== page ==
Biomarker predicts response to pancreatic cancer therapy
MD Anderson researchers have discovered that a protein called angiogenin (ANG) serves as a potential biomarker useful for stratifying pancreatic ductal adenocarcinoma cancer (PDAC) patients for epidermal growth factor rector (EGFR)-targeted therapies.
Their research uncovered an intrinsic pancreatic ribonuclease (RNase) function that serves as a ligand for EGFR, a member of the receptor tyrosine kinase (TKR) family in PDAC. RNase is a secreted enzyme critical for host defense.
“This newly discovered EGFR ligand ANG serves as a serum biomarker to predict response to erlotinib, an EGFR tyrosine kinase inhibitor in pancreatic ductal adenocarcinoma,” said Mien-Chie Hung, Ph.D., chair of Molecular and Cellular Oncology. “Knockdown of ANG demonstrates its oncogenic role and decreases sensitivity to erlotinib treatment in vitro and in vivo. High plasma ANG level in patients is positively associated with their response to erlotinib treatment in a small patient cohort, highlighting the interplay between ANG and EGFR in PDAC.”
New understanding of ligand-receptor signaling
This oncogene “addiction” effect may be advantageous for development of a serum biomarker-guided targeted therapy in malignancies, said Hung. The ANG-EGFR axis also opens a new avenue toward better understanding of the ligand-receptor cognate signaling between RNases and RTKs, bridging two unrelated protein families with a previously unrecognized role of RNases.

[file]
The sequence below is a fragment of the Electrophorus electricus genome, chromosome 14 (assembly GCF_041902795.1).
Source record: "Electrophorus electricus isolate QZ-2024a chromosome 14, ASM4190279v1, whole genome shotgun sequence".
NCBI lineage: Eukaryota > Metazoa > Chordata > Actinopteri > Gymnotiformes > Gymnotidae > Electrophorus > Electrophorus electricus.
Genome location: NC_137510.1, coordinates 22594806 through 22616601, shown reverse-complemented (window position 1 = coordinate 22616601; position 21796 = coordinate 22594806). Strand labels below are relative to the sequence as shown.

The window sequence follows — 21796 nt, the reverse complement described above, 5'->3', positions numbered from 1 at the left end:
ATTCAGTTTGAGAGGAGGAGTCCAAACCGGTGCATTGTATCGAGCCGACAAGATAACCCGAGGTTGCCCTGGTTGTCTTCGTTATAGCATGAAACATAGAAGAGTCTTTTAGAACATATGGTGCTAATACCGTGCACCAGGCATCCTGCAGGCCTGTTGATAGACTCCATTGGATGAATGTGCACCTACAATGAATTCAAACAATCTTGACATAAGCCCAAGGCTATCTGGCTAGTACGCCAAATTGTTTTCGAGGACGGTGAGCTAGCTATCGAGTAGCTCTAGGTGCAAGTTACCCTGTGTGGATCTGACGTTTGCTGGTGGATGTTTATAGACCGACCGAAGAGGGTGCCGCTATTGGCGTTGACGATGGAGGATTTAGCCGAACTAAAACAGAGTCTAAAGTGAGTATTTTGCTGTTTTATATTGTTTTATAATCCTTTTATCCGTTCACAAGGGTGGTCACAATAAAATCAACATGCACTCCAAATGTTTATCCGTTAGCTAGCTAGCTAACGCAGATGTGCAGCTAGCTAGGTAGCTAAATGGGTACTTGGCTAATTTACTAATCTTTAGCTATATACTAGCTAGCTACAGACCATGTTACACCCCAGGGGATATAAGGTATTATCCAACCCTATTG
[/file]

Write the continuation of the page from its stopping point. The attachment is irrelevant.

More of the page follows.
EGFR is an effective target for anti-cancer therapies in certain clinical settings. Notably, EGFR tyrosine kinase inhibitors (TKIs) have been approved to treat both lung and pancreatic cancers. EGFR-activating mutations identified in lung cancers have been well demonstrated to predict response to EGFR-TKI, and EGFR-mutated lung cancers are often addicted to EFGR activation and sensitive to EGFR-TKI, resulting in prolonged lifespan in a number of lung cancer patients.
“However, those mutations are infrequent in PDAC,” said Hung. “EGRF-TKI erlotinib has shown only marginal benefit in general without any predictive biomarkers. Thus identification of predictive biomarkers for PDAC could benefit a subpopulation of patients who may be more likely to respond to erlotinib treatment.”
Creating a new model for therapy response
Hung’s team was able to present a model showing that higher levels of ANG observed in the pancreatic cancer microenvironment induces its binding to EGFR and activates EGFR signaling, resulting in tumorigenesis and increased erlotinib sensitivity. Specifically, they found that ANG increases endothelial cell migration and proliferation by initiating intracellular signaling pathways.
“Tumor-associated endothelial cells express high levels of EGFR, and EGFR signaling is required for their proliferation and angiogenesis,” said Hung, whose team believes that secretory ANG from endothelial cells may bind to EGFR and trigger EGFR signaling in tumor-associated endothelial cells.
The researchers also detected positive signals representing ANG in tumor cells, fibroblasts, macrophages, and endothelial cells, but not in lymphocytes or normal pancreas cells. Because EGFR is well established in the etiology of lung and PDAC, they believe it would be of interest to further determine whether the ANG-EGFR axis also exists in other tumor types.
“As pancreatic cancer is known to progress rapidly, it is critical to identify any predictive biomarkers to increase treatment efficacy,” said Hung. “Our results provide new insights into the ligand-receptor relationship between RTK and RNase families in intracellular transduction. Moreover, the pathological relevance between EGFR and secretory RNase in pancreatic cancer cells may have important clinical implications, given that the level of plasma ANG has the potential to serve as a non-invasive serum biomarker for erlotinib therapy.”